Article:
People sometimes ask me what’s my fave Cambridge Fellows book. I usually say Lessons in Trust, because it features the first London Olympics, has a sweet hurt/comfort sort of storyline – and there’s the ongoing love/hate relationship between Orlando and Jonty’s car…
“Well, what did we think of it?” Richard Stewart must have been watching from the window, given the speed with which he’d opened the front door. Perhaps he’d even barged Hopkins the butler out of the way en route. The man was bouncing on his toes like a big schoolboy, just like Jonty did when excitement overcame him.
“Wonderful, Papa. Everything you said it would be and more.” Jonty took off his gloves and goggles, laying them on the little lacquered table where they might send out a siren call to his father. If Mr. Stewart wanted to convert his son to the glories of the Anglo-French exhibition, then his son wanted to reciprocate by getting him interested in motoring.
“You went on the Flip Flap?” Mr. Stewart’s eyes were aglow.
“Richard!” Mrs. Stewart’s voice cut through the air like a sabre through butter. “What are we not to mention in this house?”
“Tell me later,” Mr. Stewart whispered as his wife swept into the hall and scooped up her favourite boys.
Mrs. Stewart must have been stunning in her youth—the portraits on the stairs were evidence of it—and even in late middle age she was striking, silvery gold hair and blue eyes mirroring her son’s colouration. She and her husband still turned plenty of heads, not all of them mature.
Supper was excellent, as it always was when Jonty’s parents entertained: smoked salmon, lightly scrambled eggs, tiny tomatoes sweeter than honey, all washed down with champagne. As they ate, Orlando waxed lyrical about the sights they’d seen, allowed much more leeway to praise the exhibition than his almost-father-in-law was clearly allowed. But then he avoided all mention of a certain ride which took you up in the air and left your stomach on terra firma.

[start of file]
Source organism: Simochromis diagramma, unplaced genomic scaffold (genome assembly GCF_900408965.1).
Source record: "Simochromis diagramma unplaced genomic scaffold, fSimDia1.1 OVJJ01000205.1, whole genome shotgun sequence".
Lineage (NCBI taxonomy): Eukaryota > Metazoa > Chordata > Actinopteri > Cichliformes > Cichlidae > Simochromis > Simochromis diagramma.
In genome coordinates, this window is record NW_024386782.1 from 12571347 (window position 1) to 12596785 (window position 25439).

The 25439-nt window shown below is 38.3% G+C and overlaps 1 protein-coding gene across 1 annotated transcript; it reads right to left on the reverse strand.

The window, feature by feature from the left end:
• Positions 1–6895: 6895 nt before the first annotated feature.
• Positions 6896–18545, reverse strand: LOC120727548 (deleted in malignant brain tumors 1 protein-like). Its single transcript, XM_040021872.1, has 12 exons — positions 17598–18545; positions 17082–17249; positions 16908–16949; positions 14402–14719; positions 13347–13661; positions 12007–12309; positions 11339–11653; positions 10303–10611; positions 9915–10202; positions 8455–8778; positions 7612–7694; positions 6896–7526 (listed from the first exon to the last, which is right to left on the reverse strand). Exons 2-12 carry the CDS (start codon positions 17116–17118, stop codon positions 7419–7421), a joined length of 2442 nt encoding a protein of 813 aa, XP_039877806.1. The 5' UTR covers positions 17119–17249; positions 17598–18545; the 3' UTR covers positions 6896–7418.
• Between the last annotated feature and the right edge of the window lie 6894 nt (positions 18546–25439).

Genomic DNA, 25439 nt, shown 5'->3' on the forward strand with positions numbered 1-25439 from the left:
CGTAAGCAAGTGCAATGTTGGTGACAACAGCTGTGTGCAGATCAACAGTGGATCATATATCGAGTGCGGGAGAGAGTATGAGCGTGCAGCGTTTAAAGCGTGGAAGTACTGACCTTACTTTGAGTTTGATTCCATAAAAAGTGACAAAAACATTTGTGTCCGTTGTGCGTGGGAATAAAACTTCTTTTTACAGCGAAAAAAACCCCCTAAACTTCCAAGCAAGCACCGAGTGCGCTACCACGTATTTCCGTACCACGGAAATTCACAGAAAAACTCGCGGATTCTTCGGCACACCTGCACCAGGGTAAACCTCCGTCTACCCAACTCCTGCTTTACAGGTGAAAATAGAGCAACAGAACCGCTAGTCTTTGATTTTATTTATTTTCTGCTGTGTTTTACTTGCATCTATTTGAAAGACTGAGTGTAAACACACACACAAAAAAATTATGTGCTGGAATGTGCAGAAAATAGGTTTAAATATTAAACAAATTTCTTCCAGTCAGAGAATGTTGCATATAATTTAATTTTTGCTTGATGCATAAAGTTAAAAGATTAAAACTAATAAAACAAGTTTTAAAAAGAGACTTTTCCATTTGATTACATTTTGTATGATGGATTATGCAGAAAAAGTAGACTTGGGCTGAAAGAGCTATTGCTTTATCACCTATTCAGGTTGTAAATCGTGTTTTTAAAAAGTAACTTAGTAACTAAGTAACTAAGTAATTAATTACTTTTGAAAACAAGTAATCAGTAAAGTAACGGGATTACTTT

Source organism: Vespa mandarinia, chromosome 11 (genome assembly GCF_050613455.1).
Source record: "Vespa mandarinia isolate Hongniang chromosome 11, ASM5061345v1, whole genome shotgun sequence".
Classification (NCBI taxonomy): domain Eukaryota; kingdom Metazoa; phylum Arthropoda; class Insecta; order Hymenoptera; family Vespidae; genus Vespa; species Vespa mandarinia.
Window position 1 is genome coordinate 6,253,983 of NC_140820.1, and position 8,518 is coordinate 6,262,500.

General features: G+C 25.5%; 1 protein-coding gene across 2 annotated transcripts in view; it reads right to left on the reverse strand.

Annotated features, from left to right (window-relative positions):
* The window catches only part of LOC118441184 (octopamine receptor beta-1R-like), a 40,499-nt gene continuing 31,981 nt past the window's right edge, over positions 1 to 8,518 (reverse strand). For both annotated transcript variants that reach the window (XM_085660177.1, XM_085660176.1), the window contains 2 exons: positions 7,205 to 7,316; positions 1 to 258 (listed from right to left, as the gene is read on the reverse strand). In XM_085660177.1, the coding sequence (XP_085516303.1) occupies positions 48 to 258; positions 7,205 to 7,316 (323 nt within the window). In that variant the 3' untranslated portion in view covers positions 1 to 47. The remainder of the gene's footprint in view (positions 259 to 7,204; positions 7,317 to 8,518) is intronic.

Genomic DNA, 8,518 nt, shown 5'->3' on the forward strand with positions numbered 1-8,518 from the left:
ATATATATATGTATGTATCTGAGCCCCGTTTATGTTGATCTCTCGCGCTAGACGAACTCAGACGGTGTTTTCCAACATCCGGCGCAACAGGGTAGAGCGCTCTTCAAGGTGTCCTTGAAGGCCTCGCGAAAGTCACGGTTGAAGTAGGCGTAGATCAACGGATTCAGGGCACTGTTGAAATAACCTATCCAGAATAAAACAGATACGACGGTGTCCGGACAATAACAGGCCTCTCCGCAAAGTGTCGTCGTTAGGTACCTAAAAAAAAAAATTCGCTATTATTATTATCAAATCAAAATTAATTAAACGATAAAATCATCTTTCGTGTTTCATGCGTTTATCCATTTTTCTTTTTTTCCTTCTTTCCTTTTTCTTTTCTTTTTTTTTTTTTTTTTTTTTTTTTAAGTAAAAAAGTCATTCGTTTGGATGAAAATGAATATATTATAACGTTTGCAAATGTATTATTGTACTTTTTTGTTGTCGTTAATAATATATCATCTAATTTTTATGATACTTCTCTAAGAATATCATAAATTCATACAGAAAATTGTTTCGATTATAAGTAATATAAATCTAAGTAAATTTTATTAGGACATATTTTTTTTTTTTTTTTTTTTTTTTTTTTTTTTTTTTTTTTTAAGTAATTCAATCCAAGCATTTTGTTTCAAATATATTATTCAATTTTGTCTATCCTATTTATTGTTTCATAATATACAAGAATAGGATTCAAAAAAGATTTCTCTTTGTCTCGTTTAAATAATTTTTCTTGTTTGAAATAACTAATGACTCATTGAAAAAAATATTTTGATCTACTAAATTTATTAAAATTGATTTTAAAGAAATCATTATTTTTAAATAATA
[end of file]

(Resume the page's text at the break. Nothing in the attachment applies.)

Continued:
“And you’ll go back tomorrow?” Mrs. Stewart scooped up the last bit of her egg onto a piece of toast.
“Certainly. We’ve not covered the half of it, not properly, anyway.” Jonty wiped his mouth on the thick damask napkin. “Will you come with us?”
“I would love to, my dear, but there’s a meeting I must attend. My fund for unfortunate girls. Maybe another time?”
“Helena!” Mr. Stewart smote the table. “I’ve offered on four occasions to take you to the White City and every one of them you’ve refused to even consider.”
“That’s because you’re not Orlando, Papa. Mama wants him to squire her around the site so that all the other women will look and be jealous.” Jonty cast a sidelong glance at his mother, who was wearing an unusually demure expression. “Or is it the lure of the car?”
“It might be nice to be taken for a little drive…” Mrs. Stewart’s ears turned a delicate shade of pink. “It’s such a fine machine—very comfortable-looking and with such beautiful upholstery.”
“Oh, Mrs. Stewart, not you too.” Orlando would have put his head in his hands if such a gesture wouldn’t risk being told off for having his elbows on the table. “Is there no one in the world who isn’t smitten by these awful contraptions? Has everyone—” he was about to say lost their sanity but the vision of being strung up by his bootstraps from the Stewarts’ lintel forestalled him. “Has everyone got to be besotted with them?”
More excerpts at the Rainbow Snippets group.